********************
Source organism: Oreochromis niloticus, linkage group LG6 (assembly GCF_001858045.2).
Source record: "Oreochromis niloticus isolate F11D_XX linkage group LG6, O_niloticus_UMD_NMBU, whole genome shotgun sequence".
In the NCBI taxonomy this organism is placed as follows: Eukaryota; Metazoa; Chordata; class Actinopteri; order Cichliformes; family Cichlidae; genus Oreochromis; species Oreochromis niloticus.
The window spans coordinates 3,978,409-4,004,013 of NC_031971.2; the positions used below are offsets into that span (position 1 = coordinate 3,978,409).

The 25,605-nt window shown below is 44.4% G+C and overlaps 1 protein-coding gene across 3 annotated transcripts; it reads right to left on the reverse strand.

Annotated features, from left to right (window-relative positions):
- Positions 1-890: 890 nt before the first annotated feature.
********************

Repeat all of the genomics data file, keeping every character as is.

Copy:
Source organism: Oreochromis niloticus, linkage group LG6 (assembly GCF_001858045.2).
Source record: "Oreochromis niloticus isolate F11D_XX linkage group LG6, O_niloticus_UMD_NMBU, whole genome shotgun sequence".
In the NCBI taxonomy this organism is placed as follows: Eukaryota; Metazoa; Chordata; class Actinopteri; order Cichliformes; family Cichlidae; genus Oreochromis; species Oreochromis niloticus.
The window spans coordinates 3,978,409-4,004,013 of NC_031971.2; the positions used below are offsets into that span (position 1 = coordinate 3,978,409).

The 25,605-nt window shown below is 44.4% G+C and overlaps 1 protein-coding gene across 3 annotated transcripts; it reads right to left on the reverse strand.

Annotated features, from left to right (window-relative positions):
- Positions 1-890: 890 nt before the first annotated feature.